Take the 2-minute tour ×
Stack Overflow is a question and answer site for professional and enthusiast programmers. It's 100% free, no registration required.

I have the following code so far:

import sys
from Tkinter import *
import tkFileDialog
from tkFileDialog import askopenfile # Open dialog box


fen1 = Tk()                              # Create window
fen1.title("Optimisation")               # Window title

menu1 = Menu(fen1)

def open():
    filename = askopenfile(filetypes=[("Text files","*.txt")], mode='r')

filename.seek(0)
    numligne = 0
    line     = []
    ok       = 0
    k        = -1

    while (ok == 0)  &  (k == -1):
    line = filename.readline()
    k    = line.find( "*load" )
    if k == 0 :
        l = filename.readlines()

fen1.mainloop()

The text file I am searching is in the format similar to below:

*test
1 2 3 4

*load
2 7 200
3 7 150

*stiffness
2 9 8 7

etc..

I've so far managed to find the line beginning with "*load" but I wish to assign the values in between '*load' and '*stiffness' to variables such as a, b, c. My problem is that in this load section, there could be several lines and I need to detect each one every time, split the values in the lines and give them a name. If someone could please help explain a loop or something similar that would do just the trick, I would be very grateful! Thank you!

UPDATE: I have the problem where I now want to find SEVERAL seperate sections in the same text file. How am I able to create a loop to further find lines between '*geo' and '*house', and also '*name' and '*surname'? I've tried to create an entirely separate definition but would like to minimize the lines of code I use...Thank you! Code I've been using the similar structure for (as provided for my original question, thanks to mgilson!) and would therefore like to edit these type of code.

def parse_file(ff):     
    out=[]     
    append=False     
    for line in ff:         
        if(append and line.strip()):
            out.append(line)          
            if(line.startswith('*load')): 
                append=True
            elif(line.startswith('*stiffness')):  
                return [map(int,x.split()) for x in out[:-1] ] 
share|improve this question
    
Also, isn't it optimization? –  Digitalis Jun 12 '12 at 13:47
    
@Digitalis If you're talking about the word, optimisation is french for optimization. If not then, most probably yes, because that's what the window's title says. :P –  jadkik94 Jun 12 '12 at 13:50
    
Yeah, I'm switching between english and french...therefore I now get confused between various spellings.. –  user2063 Jun 12 '12 at 14:11
    
:) Quite a funny word to spell wrong in that context. French makes sense indeed. Thanks for clearing that up. –  Digitalis Jun 12 '12 at 14:41
    
Check the update I made to my answer. –  jadkik94 Jun 14 '12 at 12:21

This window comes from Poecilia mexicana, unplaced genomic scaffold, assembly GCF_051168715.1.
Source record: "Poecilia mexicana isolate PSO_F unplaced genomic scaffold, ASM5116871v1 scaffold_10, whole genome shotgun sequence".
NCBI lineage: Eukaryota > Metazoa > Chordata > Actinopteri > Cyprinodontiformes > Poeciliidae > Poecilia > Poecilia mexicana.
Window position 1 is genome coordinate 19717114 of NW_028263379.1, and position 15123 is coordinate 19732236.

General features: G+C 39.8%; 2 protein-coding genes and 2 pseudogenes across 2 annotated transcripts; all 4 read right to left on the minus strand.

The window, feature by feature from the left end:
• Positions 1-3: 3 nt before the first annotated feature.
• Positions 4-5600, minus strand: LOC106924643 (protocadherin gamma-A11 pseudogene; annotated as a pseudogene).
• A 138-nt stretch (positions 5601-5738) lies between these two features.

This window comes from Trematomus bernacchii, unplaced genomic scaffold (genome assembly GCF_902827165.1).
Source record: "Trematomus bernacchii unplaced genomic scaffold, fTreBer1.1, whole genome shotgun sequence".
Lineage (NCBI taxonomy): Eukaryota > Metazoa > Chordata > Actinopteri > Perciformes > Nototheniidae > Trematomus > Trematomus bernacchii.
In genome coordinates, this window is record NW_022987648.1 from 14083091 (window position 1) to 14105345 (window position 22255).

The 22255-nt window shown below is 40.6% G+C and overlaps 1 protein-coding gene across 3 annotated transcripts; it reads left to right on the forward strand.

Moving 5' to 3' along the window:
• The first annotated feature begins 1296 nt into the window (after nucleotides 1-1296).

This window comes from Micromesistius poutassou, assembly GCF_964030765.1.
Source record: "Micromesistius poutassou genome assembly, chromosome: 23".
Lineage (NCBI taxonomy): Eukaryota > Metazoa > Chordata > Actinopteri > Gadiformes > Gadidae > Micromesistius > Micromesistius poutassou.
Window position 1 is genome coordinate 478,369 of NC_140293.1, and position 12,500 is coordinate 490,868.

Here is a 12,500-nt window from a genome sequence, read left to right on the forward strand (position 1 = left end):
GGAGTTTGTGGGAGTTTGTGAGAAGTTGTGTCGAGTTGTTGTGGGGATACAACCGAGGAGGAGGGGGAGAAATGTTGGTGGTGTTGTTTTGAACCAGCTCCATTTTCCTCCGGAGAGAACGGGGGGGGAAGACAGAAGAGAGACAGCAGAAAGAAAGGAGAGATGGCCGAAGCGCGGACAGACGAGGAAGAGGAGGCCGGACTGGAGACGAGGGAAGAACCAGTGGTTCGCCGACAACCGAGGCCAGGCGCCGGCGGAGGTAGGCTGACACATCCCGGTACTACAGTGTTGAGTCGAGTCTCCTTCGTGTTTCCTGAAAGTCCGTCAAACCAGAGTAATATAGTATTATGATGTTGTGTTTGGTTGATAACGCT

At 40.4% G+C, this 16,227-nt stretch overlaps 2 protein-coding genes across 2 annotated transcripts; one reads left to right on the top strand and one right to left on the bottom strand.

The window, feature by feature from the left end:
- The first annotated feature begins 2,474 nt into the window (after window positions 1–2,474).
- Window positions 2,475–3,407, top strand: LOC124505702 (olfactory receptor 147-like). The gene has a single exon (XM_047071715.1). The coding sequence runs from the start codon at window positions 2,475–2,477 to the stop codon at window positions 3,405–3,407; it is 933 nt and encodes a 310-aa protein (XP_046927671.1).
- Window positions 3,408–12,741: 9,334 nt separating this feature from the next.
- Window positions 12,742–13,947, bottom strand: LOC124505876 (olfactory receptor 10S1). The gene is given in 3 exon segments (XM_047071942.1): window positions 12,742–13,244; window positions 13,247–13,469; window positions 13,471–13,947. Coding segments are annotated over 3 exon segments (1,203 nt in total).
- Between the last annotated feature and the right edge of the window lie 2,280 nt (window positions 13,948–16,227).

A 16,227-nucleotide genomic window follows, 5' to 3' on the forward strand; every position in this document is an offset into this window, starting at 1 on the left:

5 Answers 5

up vote 1 down vote accepted

Let's assume that your "blocks" of code are separated by headers (e.g. *header). The most intuitive way to store the data in each block is in a list of lists. e.g. [ row1, row2, ...] (where row1=[elem1,elem2,elem3,...]). Then you can store the block in a dictionary so you can get access to the block via block=dictionary['headername'].

This will do something like what you want (this version is untested).

import sys

def convert_type(ss):
    try:
        return int(ss)
    except ValueError:
        try:
            return float(ss)
        except ValueError:
            return ss

def parse_file(ff):
    out={}
    block=None
    for i,line in enumerate(ff):
        #Allow for comments to start with '#'.  We break off anything after a '#'
        #and ignore it.  After that, we 
        data=line.split('#',1)
        line=data[0]  #comments (if in line) are in data[1] ... ignore those.
        line=line.strip() #remove whitespace from front and back of line.
        if(line.startswith('*')):
            #python supports multiple assignment.  
            #e.g. out['header'] is the same object as block.  
            #     changing block also changes out['header']
            block=out[line.strip()[1:]]=[]
        elif (block is not None) and line: #checks to make sure there is an active block and the line wasn't empty.
            #If the file could also have floats, you should use float instead of int
            #We also put the parsing in a try/except block.  If parsing fails (e.g. a
            #element can't be converted to a float, you'll know it and you'll know the
            #line which caused the problem.)
            try:
                #block.append(map(int,line.split()))
                block.append(map(convert_type,line.split()))  
            except Exception:
                sys.stderr.write("Parsing datafile choked on line %d '%s'\n"%(i+1,line.rstrip()))
                raise
    return out

with open('textfile.txt','r') as f:
    data_dict=parse_file(f)

#get information from '*load' block:
info=data_dict['load']
for row in info:
    a,b,c=row
    ##same as:
    #a=row[0]
    #b=row[1]
    #c=row[2]
    ##as long as row only has 3 elements.

    #Do something with that particular row. 
    #(each row in the 'load' block will be visited once in this loop)

#get info from stiffness block:
info=data_dict['stiffness']
for row in info:
    pass #Do something with this particular row.

Note that if you're guaranteed that each row in the datafile under a certain header has the same number of entries, you can think of the variable info as a 2-dimensional row which is indexed as element=info[row_number][column_number] -- but you can also get an entire row by row=info[row_number]

share|improve this answer
    
There wll always be 3 numbers in each row, it's the number of rows that could be of a random number. –  user2063 Jun 12 '12 at 14:06
    
@user20 -- Ok, that's good to know, but the point is how do you want the numbers stored? Do you want 1 list? or a list for each line? My answer returns a list for each line, but I don't know if that's desireable or not. –  mgilson Jun 12 '12 at 14:11
    
I believe a list for each line would be more appropriate, thank you for your help =) –  user2063 Jun 12 '12 at 14:15
    
@user20 : I'm sorry. I don't follow. how could you get the values without the datafile? you need the datafile in order to read the values from it (I thought). Of course, you just need to parse it once and then the values are all there (in my example, they're in the variable output). –  mgilson Jun 12 '12 at 14:34
    
Also with this code, how would I assign the 'n' number of rows to values since there could be several. It's fair enough doing output[0], output[1] etc but if I have output[n], how could I do this? –  user2063 Jun 14 '12 at 9:20

Perhaps something like this:

line = filename.readline()
if line.find("*load") == 0:
    line = filename.readline()
    while line != "\n" and line != "":
        vars = line.split(" ")

vars is just an example to store the values which would be ['2', '7', '200'] after this code runs (so you would need to convert them to floats or ints). You could then append these to an array or rename them as needed.